(CN) — A new act in a five-year-old legal drama in Wisconsin played out Monday morning, when a case disputing the power of the state attorney general went before an appellate court.
Central to the dispute is Section 26 of Wisconsin Act 369, which state lawmakers enacted in December 2018. On its surface, the case is a dry legal squabble. Section 26 gives state lawmakers increased oversight in settlement agreements for "certain plaintiff-side cases that the attorney general prosecutes on the state’s behalf," according to the Wisconsin Attorney General Office's appellate brief.
But beneath the legalese is a longstanding grudge between the Wisconsin's GOP-controlled Legislature and a slate of Democratic state officials - including Governor Tony Evers and Attorney General Josh Kaul - who took office in January 2019. The 2018 Legislature approved Act 369 in a lame duck extraordinary session, after which it was quickly signed by outgoing Republican Governor Scott Walker.
The act, along with its companion bill Wisconsin Act 370, was meant to limit the power of the incoming Democrats by giving lawmakers greater control of the state's executive branch. They allow legislators to overrule the governor on executive decisions regarding health care access and welfare programs, for example. More relevant to Monday's arguments, certain provisions in the acts also permit legislators to intervene in state lawsuits, and require the attorney general to bring state court settlements before a Republican-controlled committee for approval. The same committee oversees the state's legislative purse.
The conservative Wisconsin Supreme Court, in a challenge brought by the Service Employees International Union, found most of the laws' provisions facially constitutional in July 2020. But Dane County Circuit Court Judge Susan Crawford subsequently ruled in May 2022 that giving a legislative finance committee settlement approval over suits within the attorney general's purview - like environmental and consumer protection cases - violated separation of powers rules.
“Because the Legislature has encroached on a core constitutional power of the executive branch, the application of [the act] to this category of cases violates the separation of powers established in the Wisconsin Constitution,” Crawford wrote in her ruling.
The Legislature quickly appealed Crawford's ruling, leading to Monday morning's arguments before the Wisconsin Court of Appeals.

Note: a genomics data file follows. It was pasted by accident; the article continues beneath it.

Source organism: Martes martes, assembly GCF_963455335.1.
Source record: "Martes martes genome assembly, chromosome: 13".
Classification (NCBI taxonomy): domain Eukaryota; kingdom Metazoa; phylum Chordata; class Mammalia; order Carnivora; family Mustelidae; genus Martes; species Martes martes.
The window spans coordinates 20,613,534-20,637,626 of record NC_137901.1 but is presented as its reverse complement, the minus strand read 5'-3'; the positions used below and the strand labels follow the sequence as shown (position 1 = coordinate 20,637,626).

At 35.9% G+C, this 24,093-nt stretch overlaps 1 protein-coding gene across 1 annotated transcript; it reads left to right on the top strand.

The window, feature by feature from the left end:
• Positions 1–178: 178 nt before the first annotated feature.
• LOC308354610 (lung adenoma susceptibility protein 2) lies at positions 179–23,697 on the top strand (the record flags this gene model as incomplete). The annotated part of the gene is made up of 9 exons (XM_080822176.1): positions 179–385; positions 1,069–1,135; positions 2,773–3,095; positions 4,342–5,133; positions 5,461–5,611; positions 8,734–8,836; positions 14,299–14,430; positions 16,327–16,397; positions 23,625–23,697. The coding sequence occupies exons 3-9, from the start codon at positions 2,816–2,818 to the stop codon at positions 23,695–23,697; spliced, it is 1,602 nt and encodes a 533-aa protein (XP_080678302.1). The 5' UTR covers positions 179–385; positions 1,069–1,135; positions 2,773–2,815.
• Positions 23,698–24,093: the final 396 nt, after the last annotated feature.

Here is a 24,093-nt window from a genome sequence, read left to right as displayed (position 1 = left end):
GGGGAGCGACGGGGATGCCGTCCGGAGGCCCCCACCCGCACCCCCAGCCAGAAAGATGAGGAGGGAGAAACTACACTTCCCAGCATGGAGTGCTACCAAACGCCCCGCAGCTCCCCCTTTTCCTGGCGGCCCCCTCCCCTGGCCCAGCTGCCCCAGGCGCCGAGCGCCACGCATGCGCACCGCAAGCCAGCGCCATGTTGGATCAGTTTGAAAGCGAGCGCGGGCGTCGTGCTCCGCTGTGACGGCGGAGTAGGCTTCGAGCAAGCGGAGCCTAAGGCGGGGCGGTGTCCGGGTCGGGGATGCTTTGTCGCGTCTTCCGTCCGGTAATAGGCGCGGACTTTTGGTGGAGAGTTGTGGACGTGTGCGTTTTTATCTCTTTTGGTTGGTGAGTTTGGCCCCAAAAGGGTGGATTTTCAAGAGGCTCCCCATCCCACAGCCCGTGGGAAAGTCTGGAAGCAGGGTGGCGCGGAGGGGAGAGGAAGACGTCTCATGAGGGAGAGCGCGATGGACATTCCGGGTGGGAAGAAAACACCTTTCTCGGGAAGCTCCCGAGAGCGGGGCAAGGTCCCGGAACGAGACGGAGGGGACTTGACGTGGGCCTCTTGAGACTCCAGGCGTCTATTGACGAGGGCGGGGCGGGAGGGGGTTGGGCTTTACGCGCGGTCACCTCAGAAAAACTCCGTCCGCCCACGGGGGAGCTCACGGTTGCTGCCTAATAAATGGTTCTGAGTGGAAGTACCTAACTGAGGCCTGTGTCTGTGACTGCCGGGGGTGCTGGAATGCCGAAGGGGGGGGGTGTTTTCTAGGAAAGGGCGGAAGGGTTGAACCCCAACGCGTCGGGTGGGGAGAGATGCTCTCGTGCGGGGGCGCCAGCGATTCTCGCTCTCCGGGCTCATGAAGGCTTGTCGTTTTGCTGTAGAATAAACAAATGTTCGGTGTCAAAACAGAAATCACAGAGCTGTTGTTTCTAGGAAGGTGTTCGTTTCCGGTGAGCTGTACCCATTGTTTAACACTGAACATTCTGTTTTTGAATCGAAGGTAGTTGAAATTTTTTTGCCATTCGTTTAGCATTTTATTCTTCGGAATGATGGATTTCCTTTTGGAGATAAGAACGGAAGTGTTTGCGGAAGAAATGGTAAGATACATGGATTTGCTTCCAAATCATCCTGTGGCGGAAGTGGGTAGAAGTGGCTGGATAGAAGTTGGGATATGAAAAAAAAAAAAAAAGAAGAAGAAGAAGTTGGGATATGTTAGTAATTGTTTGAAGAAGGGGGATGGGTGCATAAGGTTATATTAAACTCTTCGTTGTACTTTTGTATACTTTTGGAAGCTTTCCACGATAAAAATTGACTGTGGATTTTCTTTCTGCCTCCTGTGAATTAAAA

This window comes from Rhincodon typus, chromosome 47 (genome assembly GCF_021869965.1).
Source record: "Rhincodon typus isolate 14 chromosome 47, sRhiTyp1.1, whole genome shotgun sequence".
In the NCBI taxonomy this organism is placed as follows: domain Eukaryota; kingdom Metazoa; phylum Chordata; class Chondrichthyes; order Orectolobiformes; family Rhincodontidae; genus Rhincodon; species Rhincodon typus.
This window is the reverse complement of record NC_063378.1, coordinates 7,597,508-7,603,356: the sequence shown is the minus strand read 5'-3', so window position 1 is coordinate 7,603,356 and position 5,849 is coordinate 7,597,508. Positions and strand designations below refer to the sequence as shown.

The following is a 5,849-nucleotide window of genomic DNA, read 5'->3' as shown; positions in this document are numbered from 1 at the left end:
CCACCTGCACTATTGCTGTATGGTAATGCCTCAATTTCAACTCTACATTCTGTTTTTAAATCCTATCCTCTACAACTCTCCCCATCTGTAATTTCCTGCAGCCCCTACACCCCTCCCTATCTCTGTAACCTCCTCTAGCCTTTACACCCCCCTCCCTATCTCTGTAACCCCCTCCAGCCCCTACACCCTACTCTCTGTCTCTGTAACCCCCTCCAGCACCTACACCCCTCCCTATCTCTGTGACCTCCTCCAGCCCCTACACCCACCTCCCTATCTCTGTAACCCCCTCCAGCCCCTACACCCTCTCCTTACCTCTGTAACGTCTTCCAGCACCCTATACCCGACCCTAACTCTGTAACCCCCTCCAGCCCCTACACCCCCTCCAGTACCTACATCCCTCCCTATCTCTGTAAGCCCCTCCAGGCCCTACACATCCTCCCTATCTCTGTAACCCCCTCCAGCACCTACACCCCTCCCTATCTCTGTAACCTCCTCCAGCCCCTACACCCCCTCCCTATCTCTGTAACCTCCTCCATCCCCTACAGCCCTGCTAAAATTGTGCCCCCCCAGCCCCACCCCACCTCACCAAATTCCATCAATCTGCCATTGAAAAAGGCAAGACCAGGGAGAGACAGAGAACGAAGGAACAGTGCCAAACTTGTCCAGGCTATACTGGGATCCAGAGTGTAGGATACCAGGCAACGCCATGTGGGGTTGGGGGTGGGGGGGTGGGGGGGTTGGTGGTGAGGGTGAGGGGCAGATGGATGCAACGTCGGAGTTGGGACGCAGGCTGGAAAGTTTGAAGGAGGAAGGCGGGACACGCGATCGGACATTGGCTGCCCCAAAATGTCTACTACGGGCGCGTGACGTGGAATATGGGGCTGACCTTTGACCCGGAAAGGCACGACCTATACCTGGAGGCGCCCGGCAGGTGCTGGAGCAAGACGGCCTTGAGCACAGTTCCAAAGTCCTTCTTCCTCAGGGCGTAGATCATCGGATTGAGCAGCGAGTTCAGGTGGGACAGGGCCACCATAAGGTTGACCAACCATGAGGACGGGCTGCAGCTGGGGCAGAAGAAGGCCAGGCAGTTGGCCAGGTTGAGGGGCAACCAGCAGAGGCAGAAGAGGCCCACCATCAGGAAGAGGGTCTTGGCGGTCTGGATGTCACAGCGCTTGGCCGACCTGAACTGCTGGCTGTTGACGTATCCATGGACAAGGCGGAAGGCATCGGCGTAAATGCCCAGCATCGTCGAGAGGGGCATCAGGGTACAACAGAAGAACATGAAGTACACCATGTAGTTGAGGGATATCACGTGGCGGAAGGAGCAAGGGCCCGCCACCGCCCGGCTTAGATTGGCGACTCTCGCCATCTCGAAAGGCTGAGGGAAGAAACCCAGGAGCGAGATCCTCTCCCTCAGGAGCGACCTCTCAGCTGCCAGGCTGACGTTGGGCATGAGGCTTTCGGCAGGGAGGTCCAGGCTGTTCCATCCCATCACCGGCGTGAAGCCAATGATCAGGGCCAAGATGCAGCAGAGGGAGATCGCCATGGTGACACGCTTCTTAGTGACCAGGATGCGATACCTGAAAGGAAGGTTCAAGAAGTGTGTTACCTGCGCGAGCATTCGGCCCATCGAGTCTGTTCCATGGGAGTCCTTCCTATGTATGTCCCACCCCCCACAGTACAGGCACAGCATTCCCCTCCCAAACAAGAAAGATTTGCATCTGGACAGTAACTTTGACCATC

Arguing for the lawmakers, attorney Misha Tseytlin of the law firm Troutman Pepper pointed out that the state high court had already confirmed the laws' constitutionality in the SEIU decision, and argued state lawmakers - and the state of Wisconsin writ large - had a vested interest in overseeing any large lawsuits the attorney general's office may settle.
"When you have a settlement - we're talking about big dollars, opioid settlement, $400 million, tobacco settlement, over $1 billion, to throw out some hypotheticals - that's a source of income for the state," Tseytlin said. "And so the Legislature needs to monitor that source of income."
He also argued the Legislature needs to oversee how the attorney general's office disbursed any money collected from a settlement, at one point saying the office has in the past put too much money toward paying attorneys' fees - in his words, funding its own "piggy bank."
"You can't take a third of [a settlement] and put it into your piggy bank. You've got to put that into the general fund for general purpose revenue," Tseytlin said.
The court received Tseytlin's arguments more positively than those presented by Assistant Attorney General Hannah Jurss, who argued that the power to independently settle civil enforcement cases has been the purview of the Wisconsin Attorney General's Office for close to 200 years.
Jurss butted heads frequently with Judges Maria Lazar and Shelley Grogan.
"Aren't you asking us to kick a dead cat?" Lazar asked at one point, referring to the Wisconsin Supreme Court ruling in the SEIU case that the 2018 laws were facially constitutional.
Jurss denied that was the case, pointing out that declaring a law constitutional on its face does not automatically make every application of that law constitutional as well - something the state high court said itself in its SEIU decision.
"We know that SEIU did not decide these particular categories of application, because the Supreme Court felt the need to stress not only once but twice that it was not reaching those decisions," Jurss said.
Grogan rebutted that in the SEIU case, the justices also found that litigating certain cases on behalf of the state was not an exclusive power of executive branch, instead falling "within those borderlands of shared powers."
"I think you are reading SEIU much too narrowly in your emphasis," Grogan said.
But Jurss stuck to her arguments, accusing state lawmakers of trying to legally hamstring their political opponents in the executive branch.
"The Legislature gets to write new laws," Jurss said. "What it can't do is say that because it gets to set the rules of the game, that it gets to interrupt and call the play mid-game."
The appellate judges took both attorneys' arguments under advisement but did not say when they would deliver a ruling.Follow @@djbyrnes1
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